Matta (1911-2002)
Matta (1911-2002)
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MATTA (1911-2002)


MATTA (1911-2002)
indistinctly signed 'Matta' (lower right)
oil on burlap
57 x 55 1⁄8 in. (145 x 140 cm.)
Painted in 1960.
Galleria Gissi, Turin.
Galerie Aditti, Paris.
Daniel Cordier and Michel Warren Gallery, New York.
Private collection.
Arezzo, Museo Civico d'Arte Moderna e Contemporanea, Da Picasso a Botero, capolavori dell'arte del novecento da una collezione privata, 27 March-6 June 2004, p. 225 (illustrated in color). This exhibition also traveled to Forli, Forli, Palazzo Albertini, 29 June-29 August 2004.

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Lot Essay

This work is accompanied by a certificate of authenticity signed by Germana Matta Ferrari and is registered in the archives under number 60⁄43.

Matta used the decade following his separation from the Surrealists and subsequent departure from New York, in 1948, to take stock of his practice at mid-career. A time of intense introspection as he appraised the devastation of postwar Europe—“being with a horrible crisis in society,” he reflected—these years gave rise to a deepening of his humanitarian commitment. “My vision of myself was becoming blind for not being made one with the people about me,” Matta explained. “I sought to create a new morphology of others within my own field of consciousness.”[1] Based between Paris and Rome in the 1950s, he renewed his connections to Latin America, traveling to Machu Picchu and returning to Chile, where he publicly supported the leftist coalition of Salvador Allende. His historically-laden social morphologies, initiated in the 1940s, took on increasingly monumental proportions and drew international acclaim, notably in murals for the UNESCO Headquarters in Paris (1956) and for the University of Santiago (1962-63).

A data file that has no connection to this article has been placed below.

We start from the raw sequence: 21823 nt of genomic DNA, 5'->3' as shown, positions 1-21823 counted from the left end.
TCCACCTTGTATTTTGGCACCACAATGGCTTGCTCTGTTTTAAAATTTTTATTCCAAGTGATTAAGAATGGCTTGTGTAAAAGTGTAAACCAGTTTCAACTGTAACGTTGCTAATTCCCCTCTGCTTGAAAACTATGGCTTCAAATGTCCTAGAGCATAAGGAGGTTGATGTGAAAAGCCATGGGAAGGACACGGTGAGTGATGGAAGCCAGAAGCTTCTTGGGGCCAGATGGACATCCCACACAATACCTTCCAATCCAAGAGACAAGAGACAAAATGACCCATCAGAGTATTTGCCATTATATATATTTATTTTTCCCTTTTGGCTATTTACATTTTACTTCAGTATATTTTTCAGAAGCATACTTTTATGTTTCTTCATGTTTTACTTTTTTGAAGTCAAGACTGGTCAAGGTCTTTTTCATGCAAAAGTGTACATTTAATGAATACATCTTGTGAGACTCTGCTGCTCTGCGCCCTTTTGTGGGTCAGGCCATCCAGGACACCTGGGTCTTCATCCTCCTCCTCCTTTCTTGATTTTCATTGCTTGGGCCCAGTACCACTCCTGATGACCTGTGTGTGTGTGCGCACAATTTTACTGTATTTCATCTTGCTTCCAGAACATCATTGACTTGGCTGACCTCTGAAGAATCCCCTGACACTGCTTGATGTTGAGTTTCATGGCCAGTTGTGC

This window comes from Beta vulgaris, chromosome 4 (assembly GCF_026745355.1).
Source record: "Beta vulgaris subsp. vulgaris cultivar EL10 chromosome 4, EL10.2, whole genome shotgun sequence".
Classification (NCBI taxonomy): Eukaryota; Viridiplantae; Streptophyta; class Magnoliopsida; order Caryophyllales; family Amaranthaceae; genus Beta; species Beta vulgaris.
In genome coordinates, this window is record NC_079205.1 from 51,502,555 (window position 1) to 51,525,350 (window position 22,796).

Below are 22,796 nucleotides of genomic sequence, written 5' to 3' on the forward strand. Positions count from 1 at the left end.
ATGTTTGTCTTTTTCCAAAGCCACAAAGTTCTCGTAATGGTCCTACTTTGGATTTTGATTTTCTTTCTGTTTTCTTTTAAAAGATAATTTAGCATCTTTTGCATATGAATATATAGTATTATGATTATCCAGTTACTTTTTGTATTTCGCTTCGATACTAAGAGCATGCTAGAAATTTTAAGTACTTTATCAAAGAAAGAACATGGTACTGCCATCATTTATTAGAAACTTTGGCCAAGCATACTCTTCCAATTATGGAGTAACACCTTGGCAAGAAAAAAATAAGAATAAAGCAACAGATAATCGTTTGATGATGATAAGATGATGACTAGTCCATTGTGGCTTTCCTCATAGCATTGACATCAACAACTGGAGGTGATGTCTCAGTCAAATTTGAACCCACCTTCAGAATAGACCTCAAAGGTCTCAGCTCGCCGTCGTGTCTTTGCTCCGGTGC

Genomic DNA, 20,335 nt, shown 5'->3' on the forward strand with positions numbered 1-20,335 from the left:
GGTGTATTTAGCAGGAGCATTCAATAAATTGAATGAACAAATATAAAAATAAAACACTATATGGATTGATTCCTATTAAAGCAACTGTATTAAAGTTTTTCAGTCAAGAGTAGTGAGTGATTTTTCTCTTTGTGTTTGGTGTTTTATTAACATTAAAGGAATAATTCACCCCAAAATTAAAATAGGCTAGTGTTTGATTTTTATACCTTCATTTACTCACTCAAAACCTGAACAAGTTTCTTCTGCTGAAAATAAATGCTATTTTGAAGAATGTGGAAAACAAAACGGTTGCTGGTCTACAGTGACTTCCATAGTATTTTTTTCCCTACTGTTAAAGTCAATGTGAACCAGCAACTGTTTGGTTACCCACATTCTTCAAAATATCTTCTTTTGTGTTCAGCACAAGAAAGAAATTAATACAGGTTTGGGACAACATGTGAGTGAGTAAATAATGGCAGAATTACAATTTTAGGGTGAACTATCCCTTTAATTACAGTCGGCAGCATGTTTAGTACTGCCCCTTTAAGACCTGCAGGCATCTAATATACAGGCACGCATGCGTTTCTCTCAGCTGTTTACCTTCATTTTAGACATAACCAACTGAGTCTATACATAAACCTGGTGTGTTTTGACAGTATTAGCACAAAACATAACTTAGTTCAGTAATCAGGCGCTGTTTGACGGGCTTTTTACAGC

Matta’s canvases from this period probe the underlying energies and interconnections of the cosmos, rendering vast, labyrinthine spaces inhabited by mechanomorphic beings, cyphers of this strange new world. Modern totems, these personages have origins in primitive art—Matta felt particular affinities with the Northwest Coast Indians, collections of which he saw in New York, and with pre-Columbian Mexico—as well as in the Surrealist imaginings of Alberto Giacometti and André Breton, among others. Matta’s return to figuration engendered new, (post-) humanist meditations on mankind, caught in the perpetual flux of time, space, and matter. “He was discovering a new territory of the imagination,” the poet Octavio Paz observed of this transformation in Matta’s practice. “Painting that is myth, legend, history, anecdote, and riddle. What his painting tells, however, is not what is happening in the present, but what is happening above and below the present, the play of forces and impulses that compose us, discompose and recompose us.”[2]

A menacing, quasi-humanoid figure rises the full length of the present Untitled, its attention fixed on a pale, amorphous form that it grasps between thin, pincer-like appendages. Its flesh-colored, planar limbs gesture mechanically in different directions, cutting through the depths of a dimmed, dark-blue ground. In its close-up focus on a single figure, uncommon in Matta’s painting, Untitled recalls the side panels of the monumental Trittico (1960), which portray similarly isolated, cybernetic beings in states of conflict. “There is in man the need to re-act in the endless web on which we interplay with the world,” Matta acknowledged. “The artist is expected to see what is hidden, like the blind see with the mind. We live besieged by infra-reality, transparent-reality and a highly developed technology of mystification, camouflaging all that is relevant and a deliberate encourage of blindness. . . . The real scope of ‘modern’ art is to grasp, to see change, to see the passage from one reality to the next form of the same reality. When we shall acquire this prospective point of view our minds can then evolve a new reasoning.”[3]

Abby McEwen, Assistant Professor, University of Maryland, College Park

1 Matta, quoted in William Rubin, “Matta,” The Bulletin of the Museum of Modern Art 25, no. 1 (1957): 9.
2 Octavio Paz, “Vestibule” (1985), in Matta: Surrealism and Beyond, exh. cat. (Milwaukee: Haggerty Museum of Art, 1997), 24-5.
3 Matta, quoted in Matta: Coïgitum, exh. cat. (London: Hayward Gallery, 1977), 7-8, 11.

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